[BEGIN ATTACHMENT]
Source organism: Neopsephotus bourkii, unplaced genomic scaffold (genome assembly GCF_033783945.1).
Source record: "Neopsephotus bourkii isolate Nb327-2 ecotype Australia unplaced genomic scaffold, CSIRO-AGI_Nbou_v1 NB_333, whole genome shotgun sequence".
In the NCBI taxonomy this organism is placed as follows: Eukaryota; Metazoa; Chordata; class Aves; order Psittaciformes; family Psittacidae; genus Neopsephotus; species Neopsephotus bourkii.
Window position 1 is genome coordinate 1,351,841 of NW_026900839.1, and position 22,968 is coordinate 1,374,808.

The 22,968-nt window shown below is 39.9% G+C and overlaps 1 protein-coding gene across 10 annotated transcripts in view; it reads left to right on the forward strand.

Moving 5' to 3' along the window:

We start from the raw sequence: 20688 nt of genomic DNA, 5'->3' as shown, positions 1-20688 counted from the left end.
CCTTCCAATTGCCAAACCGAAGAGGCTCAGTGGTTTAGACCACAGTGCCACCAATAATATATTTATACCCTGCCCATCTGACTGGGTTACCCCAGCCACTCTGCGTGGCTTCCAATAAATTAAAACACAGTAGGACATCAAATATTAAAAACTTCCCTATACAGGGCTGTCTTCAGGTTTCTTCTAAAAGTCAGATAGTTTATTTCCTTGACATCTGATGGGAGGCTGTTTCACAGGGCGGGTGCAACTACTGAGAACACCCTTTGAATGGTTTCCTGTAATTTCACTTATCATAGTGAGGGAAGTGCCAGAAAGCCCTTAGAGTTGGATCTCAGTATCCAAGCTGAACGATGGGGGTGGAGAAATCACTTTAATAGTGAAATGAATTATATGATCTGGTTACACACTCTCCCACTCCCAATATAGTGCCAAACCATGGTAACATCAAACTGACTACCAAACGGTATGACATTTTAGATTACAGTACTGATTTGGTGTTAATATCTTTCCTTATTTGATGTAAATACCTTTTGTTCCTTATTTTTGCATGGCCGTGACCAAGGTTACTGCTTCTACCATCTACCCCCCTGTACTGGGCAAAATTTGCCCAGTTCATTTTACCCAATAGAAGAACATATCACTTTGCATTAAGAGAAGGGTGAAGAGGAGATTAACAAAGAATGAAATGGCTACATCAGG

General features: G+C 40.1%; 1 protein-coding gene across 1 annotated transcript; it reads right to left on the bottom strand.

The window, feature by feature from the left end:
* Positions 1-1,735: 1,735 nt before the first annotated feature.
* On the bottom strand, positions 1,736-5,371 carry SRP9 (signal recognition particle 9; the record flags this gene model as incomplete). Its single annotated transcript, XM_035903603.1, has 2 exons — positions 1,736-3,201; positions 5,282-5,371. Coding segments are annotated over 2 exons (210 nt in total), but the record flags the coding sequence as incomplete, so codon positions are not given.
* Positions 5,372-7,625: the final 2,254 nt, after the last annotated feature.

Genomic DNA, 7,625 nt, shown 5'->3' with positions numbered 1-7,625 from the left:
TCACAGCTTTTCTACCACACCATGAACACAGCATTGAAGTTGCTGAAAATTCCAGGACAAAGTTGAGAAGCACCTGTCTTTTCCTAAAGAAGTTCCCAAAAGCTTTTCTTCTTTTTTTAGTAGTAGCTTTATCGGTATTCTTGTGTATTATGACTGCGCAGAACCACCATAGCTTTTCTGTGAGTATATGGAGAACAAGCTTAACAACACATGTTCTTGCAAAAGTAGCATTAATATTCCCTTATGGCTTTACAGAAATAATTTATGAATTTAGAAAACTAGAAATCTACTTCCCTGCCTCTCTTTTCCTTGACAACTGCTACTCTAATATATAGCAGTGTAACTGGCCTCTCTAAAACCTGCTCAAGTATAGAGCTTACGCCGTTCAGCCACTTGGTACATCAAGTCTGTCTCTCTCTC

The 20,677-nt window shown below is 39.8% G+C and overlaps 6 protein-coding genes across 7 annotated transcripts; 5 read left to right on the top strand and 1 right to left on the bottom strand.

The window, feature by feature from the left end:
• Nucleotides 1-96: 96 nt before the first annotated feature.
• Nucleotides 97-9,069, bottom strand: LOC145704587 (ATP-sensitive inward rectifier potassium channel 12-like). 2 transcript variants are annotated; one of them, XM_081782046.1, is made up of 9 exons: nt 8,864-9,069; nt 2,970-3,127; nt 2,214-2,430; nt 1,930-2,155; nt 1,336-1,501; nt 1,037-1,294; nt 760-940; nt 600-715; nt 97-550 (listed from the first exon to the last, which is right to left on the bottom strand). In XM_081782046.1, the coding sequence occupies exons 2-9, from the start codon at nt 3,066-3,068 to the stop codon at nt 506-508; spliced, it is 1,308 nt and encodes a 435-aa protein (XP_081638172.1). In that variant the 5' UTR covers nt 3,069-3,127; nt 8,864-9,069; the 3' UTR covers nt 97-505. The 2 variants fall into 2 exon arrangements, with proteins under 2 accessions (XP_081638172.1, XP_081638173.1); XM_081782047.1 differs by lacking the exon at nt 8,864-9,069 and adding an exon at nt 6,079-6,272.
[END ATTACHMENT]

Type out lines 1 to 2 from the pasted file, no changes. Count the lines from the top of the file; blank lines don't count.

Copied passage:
Source organism: Neopsephotus bourkii, unplaced genomic scaffold (genome assembly GCF_033783945.1).
Source record: "Neopsephotus bourkii isolate Nb327-2 ecotype Australia unplaced genomic scaffold, CSIRO-AGI_Nbou_v1 NB_333, whole genome shotgun sequence".